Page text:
Meteorite Classifier Report from Liam Pedersen

Work here is progressing slowly, but steadily. There have been a number of technical mishaps that have delayed things. Nevertheless, they seem to be solved and I expect trials to begin within 3-4 days.

Pirrit Hills and Martin Hills Field Trip

We footsearched both these areas, finding one meteorite at Martin Hills. Inclement weather and the extreme cold made digital photagraphy of rocks and spectroscopy with the current equipment impossible. The digital camera would not operate, even though kept close to my body for warmth.

Instead, I concentrated on foot search and rock sample collection. Approximately 20 rock samples that appeared to cover all the rock types in the area (mostly granite) were collected and individually labelled. Color slide photographs were taken of some of these, along with photographs of the area and the boulder fields where we searched. These images should be useful to train the next classifier.

Spectra of the samples have been taken back in Patriot Hills base camp, and our currently being used with last seasons data set to retrain the classifier for the coming tests.

Hi-Resolution Pan/Tilt Mounted Color Camera

Code to compute the image scaling [mm/pixel] was NOT implemented in the camera-PTU code. This is essential for the classifier. To remedy this I have done experiments with Nomad, taking images of a calibration target at various distances from the vehicle and at various zoom encoder settings. These have been sufficient to model the camera system (panptilt unit, zoom lens + encoders, sony xc003 camera, and placement upon Nomad) with enough accuracy for our purposes. Progress was hampered by the disorganized and unfinished state of the code and lack of documentation. It has been necessary to rewrite large parts of the camera system code.

All the camera enclosures have suffered from interior condensation freezing on the front glass plate and obscuring the camera field of view. Cause appears to be small imperfections in the enclosures allowing snow to enter, and residual water vapour. I have duct taped the vandicam enclosure and inserted cloth bags with rice (best dessicant available here). That appears to have solved the problem.

Spectrometer

I have made some minor changes to the spectrometer system to cope with some problems with the attenuator that cropped up, possibly due to damage in transit. There is also a problem with an erratic connector, so the system is unstable in the off robot configuration (a different connector is used on the robot). I should like to compliment John Bates on producing good and well documented code for the spectrometer that made it much easier to diagnose and correct the problem.

To do

Prior to commencing trials need to:
  • Remount spectrometer on robot, and install code fix. Awaiting suitable weather to take off shell.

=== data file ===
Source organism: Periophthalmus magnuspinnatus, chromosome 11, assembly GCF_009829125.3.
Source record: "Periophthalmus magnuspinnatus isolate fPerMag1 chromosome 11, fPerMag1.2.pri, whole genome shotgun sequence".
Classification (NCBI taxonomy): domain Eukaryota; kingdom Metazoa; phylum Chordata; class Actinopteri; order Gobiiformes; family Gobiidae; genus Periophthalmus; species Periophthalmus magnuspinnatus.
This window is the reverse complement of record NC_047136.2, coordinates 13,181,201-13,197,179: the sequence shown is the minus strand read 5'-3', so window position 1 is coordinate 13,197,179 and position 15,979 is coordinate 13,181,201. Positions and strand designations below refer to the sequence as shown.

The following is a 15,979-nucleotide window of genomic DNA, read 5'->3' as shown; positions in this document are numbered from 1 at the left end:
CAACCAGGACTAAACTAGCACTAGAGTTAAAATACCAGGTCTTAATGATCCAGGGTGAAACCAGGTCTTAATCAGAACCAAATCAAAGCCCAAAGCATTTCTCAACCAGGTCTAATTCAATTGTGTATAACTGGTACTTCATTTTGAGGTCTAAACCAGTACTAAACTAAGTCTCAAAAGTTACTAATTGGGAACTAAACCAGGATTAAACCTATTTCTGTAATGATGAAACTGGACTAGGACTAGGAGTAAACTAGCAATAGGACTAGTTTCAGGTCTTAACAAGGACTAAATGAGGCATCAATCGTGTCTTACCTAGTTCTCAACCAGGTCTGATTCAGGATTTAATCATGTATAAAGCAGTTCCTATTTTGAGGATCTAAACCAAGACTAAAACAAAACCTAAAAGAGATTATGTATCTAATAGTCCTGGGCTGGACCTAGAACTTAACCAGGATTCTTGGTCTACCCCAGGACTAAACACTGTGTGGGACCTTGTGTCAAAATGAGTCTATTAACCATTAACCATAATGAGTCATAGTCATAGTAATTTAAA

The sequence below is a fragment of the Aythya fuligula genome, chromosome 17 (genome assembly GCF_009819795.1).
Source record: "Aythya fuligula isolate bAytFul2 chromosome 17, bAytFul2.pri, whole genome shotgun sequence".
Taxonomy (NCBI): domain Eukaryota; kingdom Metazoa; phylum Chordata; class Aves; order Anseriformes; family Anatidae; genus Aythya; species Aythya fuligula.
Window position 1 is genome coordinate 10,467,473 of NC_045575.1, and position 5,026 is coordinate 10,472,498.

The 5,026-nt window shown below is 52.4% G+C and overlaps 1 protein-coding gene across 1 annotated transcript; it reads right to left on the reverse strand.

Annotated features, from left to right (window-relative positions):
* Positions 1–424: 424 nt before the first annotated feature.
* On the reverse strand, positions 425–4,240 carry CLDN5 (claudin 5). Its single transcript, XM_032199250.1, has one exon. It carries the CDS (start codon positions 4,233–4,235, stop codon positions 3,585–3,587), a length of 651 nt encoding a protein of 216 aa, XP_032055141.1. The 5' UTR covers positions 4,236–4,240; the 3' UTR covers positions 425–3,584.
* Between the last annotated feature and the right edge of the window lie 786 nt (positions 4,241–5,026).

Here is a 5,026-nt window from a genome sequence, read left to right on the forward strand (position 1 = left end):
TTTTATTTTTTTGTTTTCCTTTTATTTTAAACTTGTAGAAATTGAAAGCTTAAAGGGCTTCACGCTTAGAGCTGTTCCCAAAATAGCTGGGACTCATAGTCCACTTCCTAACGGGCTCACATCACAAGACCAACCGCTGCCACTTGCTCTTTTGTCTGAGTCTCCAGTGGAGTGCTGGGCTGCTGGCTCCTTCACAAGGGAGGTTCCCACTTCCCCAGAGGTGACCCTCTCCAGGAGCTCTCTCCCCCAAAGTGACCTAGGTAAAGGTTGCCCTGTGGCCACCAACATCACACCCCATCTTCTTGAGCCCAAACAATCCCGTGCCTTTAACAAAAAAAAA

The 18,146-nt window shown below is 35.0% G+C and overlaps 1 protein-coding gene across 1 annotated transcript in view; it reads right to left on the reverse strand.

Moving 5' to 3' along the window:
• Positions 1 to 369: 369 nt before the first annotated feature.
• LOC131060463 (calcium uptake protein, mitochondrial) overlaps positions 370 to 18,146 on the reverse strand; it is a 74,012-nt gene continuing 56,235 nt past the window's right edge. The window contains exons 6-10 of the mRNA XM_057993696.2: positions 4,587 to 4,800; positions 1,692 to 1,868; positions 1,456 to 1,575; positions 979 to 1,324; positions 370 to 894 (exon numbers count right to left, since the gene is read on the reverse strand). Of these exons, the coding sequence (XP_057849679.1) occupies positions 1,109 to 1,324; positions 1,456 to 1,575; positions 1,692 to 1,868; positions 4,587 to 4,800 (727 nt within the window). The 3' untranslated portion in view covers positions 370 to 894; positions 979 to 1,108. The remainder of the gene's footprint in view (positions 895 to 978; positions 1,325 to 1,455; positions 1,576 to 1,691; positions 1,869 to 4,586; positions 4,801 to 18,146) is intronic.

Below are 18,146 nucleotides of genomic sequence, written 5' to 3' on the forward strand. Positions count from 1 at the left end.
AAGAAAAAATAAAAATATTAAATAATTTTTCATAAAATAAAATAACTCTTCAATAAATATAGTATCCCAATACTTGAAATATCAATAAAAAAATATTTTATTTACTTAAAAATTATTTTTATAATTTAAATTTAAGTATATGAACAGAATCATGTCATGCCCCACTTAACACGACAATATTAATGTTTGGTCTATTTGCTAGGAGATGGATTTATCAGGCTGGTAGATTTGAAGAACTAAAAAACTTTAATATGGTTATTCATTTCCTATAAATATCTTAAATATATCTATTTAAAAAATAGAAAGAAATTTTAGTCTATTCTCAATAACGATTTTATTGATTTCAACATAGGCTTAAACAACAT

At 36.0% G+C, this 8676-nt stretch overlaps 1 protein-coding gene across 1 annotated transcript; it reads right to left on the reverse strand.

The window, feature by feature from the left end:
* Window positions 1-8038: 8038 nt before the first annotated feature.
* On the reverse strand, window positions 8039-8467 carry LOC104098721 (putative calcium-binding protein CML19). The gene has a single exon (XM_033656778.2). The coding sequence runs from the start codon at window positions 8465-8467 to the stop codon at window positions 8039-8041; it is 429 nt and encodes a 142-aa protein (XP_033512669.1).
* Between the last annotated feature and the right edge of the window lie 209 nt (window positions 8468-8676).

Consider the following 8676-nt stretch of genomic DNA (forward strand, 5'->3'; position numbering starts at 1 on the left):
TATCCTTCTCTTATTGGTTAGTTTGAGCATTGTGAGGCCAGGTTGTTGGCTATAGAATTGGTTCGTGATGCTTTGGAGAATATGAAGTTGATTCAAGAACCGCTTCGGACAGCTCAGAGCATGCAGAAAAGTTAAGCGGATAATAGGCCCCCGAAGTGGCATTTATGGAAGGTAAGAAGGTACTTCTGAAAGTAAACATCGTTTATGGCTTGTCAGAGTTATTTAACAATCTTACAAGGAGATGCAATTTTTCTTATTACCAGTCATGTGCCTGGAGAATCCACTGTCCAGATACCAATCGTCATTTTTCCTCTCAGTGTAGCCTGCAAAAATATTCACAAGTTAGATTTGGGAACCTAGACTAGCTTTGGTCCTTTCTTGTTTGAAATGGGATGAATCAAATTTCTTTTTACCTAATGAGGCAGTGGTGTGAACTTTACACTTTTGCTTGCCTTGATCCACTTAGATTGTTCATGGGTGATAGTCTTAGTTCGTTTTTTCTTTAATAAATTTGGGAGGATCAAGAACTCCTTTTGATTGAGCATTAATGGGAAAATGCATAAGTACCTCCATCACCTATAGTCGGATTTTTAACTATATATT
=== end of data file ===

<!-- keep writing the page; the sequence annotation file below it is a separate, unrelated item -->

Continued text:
• Retrain classifier (both image segmenter and bayes network) on latest data from region.
  • Add some other minor features to camera code that are still missing.
  • Baring further equipment breakdowns there appear to be no insoluble obstacles to testing in a few days.

    Expedition Report from William Cassidy


    Nov. 17, 1998, Tuesday: Patriot Hills Camp

    The wind blowing through camp was milder this morning and the lenticular clouds were still there. By evening the surroundings were almost windless, and while it seems colder than it has been recently, the weather is otherwise excellent. The lenticular clouds are gone from Independence Hills. Stewart spent the morning with Nicolas at Camp Crickett. Nicolas was taking images with his laser experiment and Stewart was maneuvering Nomad. Eventually his fingertips lost all feeling and he was forced to stop.

    Stewart, Christian, Fernando and Nicolas went to Nomad in the afternoon to take some more stereo camera photos with different filters. When Stewart opened the filter case, most of the filters blew away. Two polaroid filters were saved, so he took stereo photos in which one set of cameras has polaroid filters attached, and one does not. Eventually the computer in the robot gave problems, so he had to discontinue the operation. Nicolas carried out his own agenda of experiments.

    At Patriot Hills camp, Matt tried to download his data from Nomad via ARLAN, a wireless ethernet connection but lost it twice, forcing him to start again each time. It will require several hours to retreive the entire body of data, and he finally had to give up for the day. Mike and Liam mounted the spectrometer on Nomad, to be ready for Nomad's onward trip to the Independence Hills moraine. Sib went out to Nomad to turn it off and found it was out of fuel, so he refueled it, ready for the next day's operations.